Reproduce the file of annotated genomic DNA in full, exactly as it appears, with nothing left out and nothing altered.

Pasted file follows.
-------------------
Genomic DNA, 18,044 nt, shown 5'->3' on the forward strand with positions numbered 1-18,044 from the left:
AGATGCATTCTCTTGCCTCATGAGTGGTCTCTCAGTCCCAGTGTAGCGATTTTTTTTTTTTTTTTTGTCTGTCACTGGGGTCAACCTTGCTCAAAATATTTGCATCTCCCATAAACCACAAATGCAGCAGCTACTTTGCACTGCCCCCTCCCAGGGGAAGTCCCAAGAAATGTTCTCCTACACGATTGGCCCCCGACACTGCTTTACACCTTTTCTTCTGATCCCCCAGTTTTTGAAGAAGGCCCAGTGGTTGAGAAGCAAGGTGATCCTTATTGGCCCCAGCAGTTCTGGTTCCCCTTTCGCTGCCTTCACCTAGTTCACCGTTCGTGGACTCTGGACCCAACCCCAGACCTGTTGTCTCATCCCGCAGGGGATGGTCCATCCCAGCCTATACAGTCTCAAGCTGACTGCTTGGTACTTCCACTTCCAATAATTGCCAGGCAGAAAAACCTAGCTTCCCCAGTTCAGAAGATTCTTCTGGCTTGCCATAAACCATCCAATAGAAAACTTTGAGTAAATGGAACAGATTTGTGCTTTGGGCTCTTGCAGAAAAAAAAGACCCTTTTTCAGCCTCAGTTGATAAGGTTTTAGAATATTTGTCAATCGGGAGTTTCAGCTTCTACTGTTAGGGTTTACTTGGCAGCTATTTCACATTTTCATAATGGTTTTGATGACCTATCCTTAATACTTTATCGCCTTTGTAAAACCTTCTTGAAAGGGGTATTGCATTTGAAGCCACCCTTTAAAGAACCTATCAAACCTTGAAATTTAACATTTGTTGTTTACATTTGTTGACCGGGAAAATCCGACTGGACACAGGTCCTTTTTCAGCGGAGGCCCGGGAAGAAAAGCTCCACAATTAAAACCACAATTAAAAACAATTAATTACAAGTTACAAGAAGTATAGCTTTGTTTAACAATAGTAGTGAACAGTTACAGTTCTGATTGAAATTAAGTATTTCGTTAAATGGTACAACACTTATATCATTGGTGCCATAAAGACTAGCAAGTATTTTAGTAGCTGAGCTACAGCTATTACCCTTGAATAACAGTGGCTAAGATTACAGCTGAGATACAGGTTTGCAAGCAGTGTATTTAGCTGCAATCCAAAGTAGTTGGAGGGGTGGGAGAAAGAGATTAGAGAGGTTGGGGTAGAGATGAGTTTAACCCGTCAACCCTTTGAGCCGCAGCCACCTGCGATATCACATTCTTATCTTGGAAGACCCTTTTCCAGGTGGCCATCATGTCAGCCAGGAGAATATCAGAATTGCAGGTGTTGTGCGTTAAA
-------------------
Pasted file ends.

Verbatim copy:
Genomic DNA, 18,044 nt, shown 5'->3' on the forward strand with positions numbered 1-18,044 from the left:
AGATGCATTCTCTTGCCTCATGAGTGGTCTCTCAGTCCCAGTGTAGCGATTTTTTTTTTTTTTTTTGTCTGTCACTGGGGTCAACCTTGCTCAAAATATTTGCATCTCCCATAAACCACAAATGCAGCAGCTACTTTGCACTGCCCCCTCCCAGGGGAAGTCCCAAGAAATGTTCTCCTACACGATTGGCCCCCGACACTGCTTTACACCTTTTCTTCTGATCCCCCAGTTTTTGAAGAAGGCCCAGTGGTTGAGAAGCAAGGTGATCCTTATTGGCCCCAGCAGTTCTGGTTCCCCTTTCGCTGCCTTCACCTAGTTCACCGTTCGTGGACTCTGGACCCAACCCCAGACCTGTTGTCTCATCCCGCAGGGGATGGTCCATCCCAGCCTATACAGTCTCAAGCTGACTGCTTGGTACTTCCACTTCCAATAATTGCCAGGCAGAAAAACCTAGCTTCCCCAGTTCAGAAGATTCTTCTGGCTTGCCATAAACCATCCAATAGAAAACTTTGAGTAAATGGAACAGATTTGTGCTTTGGGCTCTTGCAGAAAAAAAAGACCCTTTTTCAGCCTCAGTTGATAAGGTTTTAGAATATTTGTCAATCGGGAGTTTCAGCTTCTACTGTTAGGGTTTACTTGGCAGCTATTTCACATTTTCATAATGGTTTTGATGACCTATCCTTAATACTTTATCGCCTTTGTAAAACCTTCTTGAAAGGGGTATTGCATTTGAAGCCACCCTTTAAAGAACCTATCAAACCTTGAAATTTAACATTTGTTGTTTACATTTGTTGACCGGGAAAATCCGACTGGACACAGGTCCTTTTTCAGCGGAGGCCCGGGAAGAAAAGCTCCACAATTAAAACCACAATTAAAAACAATTAATTACAAGTTACAAGAAGTATAGCTTTGTTTAACAATAGTAGTGAACAGTTACAGTTCTGATTGAAATTAAGTATTTCGTTAAATGGTACAACACTTATATCATTGGTGCCATAAAGACTAGCAAGTATTTTAGTAGCTGAGCTACAGCTATTACCCTTGAATAACAGTGGCTAAGATTACAGCTGAGATACAGGTTTGCAAGCAGTGTATTTAGCTGCAATCCAAAGTAGTTGGAGGGGTGGGAGAAAGAGATTAGAGAGGTTGGGGTAGAGATGAGTTTAACCCGTCAACCCTTTGAGCCGCAGCCACCTGCGATATCACATTCTTATCTTGGAAGACCCTTTTCCAGGTGGCCATCATGTCAGCCAGGAGAATATCAGAATTGCAGGTGTTGTGCGTTAAA